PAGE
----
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African press review 4 May 2016


The Interbnational Monetary Fund predicts poor economic prospects for most of sub-Saharan Africa, except Kenya. The southern African drought forces Zimbabwe to put the wild animals in its 10 national parks up for sale. And Jacob Zuma's cows may have a better standard of living than many residents of Durban's Clare Estate.


There's disappointing news for African economies on the front page of regional paper The East African.

The International Monetary Fund says economic growth in sub-Saharan Africa will probably slow this year to its weakest in nearly two decades, the slowdown mainly due to a slump in commodity prices, the Ebola virus outbreak and drought.

In its African Economic Outlook, the IMF says it expects the region to grow by about 3.0 percent this year - the lowest rate since 1999 - after expanding by 3.4 percent in 2015.

Growth is predicted to climb to 4.0 per cent next year, helped by a slight recovery in commodity prices.

Interestingly, a separate story in The East African reports that Kenya's economy grew by 5.6 percent in 2015.

Most of that growth is due to expansion in the agriculture, construction and real estate sectors.

Elephant, anyone? Lions and leopards free to good homes

Zimbabwe yesterday put its wild animals up for sale, saying it needed buyers to step in and save the beasts from the effects of the drought currently ravaging southern Africa.

Members of the public "with the capacity to acquire and manage wildlife" - and enough land to hold the animals - should get in touch to register an interest, the state Parks and Wildlife Management Authority said.

There were no details of the animals on offer or their cost, but the southern African country's 10 national parks are famed for their huge populations of elephants, lions, rhinos, leopards and buffalos.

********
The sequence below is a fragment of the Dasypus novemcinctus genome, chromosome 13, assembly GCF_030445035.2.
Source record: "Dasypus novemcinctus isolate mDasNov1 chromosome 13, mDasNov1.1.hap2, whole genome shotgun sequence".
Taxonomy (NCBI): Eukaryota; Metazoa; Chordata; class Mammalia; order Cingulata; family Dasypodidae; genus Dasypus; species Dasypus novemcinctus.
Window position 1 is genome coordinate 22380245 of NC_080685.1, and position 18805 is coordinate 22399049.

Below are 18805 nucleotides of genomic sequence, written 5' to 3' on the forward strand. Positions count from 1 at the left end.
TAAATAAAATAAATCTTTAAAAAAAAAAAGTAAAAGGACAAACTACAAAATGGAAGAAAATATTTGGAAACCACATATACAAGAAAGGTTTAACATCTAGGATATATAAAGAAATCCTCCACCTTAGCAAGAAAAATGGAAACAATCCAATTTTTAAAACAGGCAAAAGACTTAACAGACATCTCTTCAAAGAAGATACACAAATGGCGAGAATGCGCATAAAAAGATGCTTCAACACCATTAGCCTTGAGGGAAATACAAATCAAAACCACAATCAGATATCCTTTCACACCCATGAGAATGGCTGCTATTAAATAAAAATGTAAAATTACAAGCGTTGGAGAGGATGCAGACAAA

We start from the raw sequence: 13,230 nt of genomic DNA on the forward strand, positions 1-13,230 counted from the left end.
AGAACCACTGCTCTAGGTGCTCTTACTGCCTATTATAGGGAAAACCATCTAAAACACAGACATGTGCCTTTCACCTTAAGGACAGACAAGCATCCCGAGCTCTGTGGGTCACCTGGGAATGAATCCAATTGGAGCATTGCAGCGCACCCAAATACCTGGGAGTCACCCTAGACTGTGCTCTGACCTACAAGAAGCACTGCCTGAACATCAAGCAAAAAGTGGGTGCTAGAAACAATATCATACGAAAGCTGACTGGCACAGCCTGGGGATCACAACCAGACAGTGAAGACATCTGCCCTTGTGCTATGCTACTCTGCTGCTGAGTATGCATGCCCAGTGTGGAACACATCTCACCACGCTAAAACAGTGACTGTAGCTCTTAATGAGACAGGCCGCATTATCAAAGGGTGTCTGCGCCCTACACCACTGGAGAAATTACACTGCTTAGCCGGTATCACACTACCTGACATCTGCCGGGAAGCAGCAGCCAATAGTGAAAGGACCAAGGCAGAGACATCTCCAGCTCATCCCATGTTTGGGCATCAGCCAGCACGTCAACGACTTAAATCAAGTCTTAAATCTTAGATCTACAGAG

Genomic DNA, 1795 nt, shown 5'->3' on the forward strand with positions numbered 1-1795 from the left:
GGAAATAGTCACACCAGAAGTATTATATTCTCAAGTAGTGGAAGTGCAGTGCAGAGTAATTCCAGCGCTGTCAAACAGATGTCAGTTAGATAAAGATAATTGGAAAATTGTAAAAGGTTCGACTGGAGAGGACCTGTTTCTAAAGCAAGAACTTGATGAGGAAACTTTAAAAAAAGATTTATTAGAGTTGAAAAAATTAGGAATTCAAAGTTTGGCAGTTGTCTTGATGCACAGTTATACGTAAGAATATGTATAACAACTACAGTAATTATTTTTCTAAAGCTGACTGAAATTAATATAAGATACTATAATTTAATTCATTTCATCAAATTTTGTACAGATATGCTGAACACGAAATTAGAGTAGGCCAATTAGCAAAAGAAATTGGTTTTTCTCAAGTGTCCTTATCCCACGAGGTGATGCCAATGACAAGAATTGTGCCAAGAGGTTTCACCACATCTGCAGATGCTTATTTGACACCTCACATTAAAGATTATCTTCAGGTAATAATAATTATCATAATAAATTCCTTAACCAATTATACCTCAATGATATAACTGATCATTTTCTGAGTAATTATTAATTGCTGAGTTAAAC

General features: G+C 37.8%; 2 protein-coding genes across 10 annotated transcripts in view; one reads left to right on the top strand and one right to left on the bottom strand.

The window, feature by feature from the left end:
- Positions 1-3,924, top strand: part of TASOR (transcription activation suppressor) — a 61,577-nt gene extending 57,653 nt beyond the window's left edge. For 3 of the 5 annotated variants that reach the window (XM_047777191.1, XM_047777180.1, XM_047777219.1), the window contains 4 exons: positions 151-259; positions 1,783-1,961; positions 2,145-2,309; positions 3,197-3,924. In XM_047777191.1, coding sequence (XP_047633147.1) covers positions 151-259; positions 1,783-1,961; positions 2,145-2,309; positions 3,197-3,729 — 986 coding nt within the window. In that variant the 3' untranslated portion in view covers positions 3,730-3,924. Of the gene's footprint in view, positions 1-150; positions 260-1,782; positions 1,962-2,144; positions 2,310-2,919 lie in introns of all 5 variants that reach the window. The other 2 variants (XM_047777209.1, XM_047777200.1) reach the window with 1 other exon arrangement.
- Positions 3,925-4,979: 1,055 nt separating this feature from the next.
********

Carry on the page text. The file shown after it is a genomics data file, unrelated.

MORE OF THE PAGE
A drought across the region has left more than four million Zimbabweans needing aid and has also hit the crops they rely on for food and export earnings, including maize and tobacco.

The lap of luxury for Zuma's livestock

In South Africa, opposition Democratic Alliance (DA) leader Mmusi Maimane told residents that President Jacob Zuma’s cattle were better off than the people living in the city’s Clare Estate informal settlements.

According to Johannesburg-based BusinessDay, Maimane visited a number of areas around Durban on Tuesday morning as part of his post-manifesto tour to encourage citizens to "vote for change in the upcoming local government elections".

He told a crowd of DA supporters following his door-to-door visit in the shack area that President Zuma’s cows live in better conditions.

Corruption thrives across the Arab world

The Cairo-based Egypt Independent reports that a report issued yesterday by Transparency International, the global anti-corruption organisation, shows that 28 percent of citizens in Egypt believe that corruption increased in 2015.

The survey, which was conducted in nine Arab countries - Yemen, Egypt, Sudan, Morocco, Algeria, Lebanon, Palestine, Tunisia and Jordan - showed that 61 percent of the citizens of these countries believe that corruption increased in 2015.

At the top end of the scale, 92 percent of Lebanese citizens believe that corruption rates increased in 2015, with the lowest perception being 26 percent in Morocco.

Sixty-eight percent of 11,000 citizens surveyed in the nine Arab countries believe that their governments are doing poorly in the fight against corruption according to the same report.

Kenya crushes planned anthrax attack

According to the front page of the Kenyan Daily Nation, security agencies last week foiled a planned biological attack using anthrax and arrested three suspects. This was announced by police yesterday.

The Inspector-General of Police Joseph Boinett said a medical intern at the Wote Hospital was one of the suspects arrested after police foiled the planned attack on 29 April.

Two other suspects have gone into hiding since the arrest. Both are said to be medical interns in Kitale and police have offered a bounty for them.

The suspects were planning a large-scale attack akin to that of Westgate Mall with the intention of killing innocent Kenyans. The team included medical experts with whom they planned to unleash a biological attack in Kenya using anthrax, according to the police statement.

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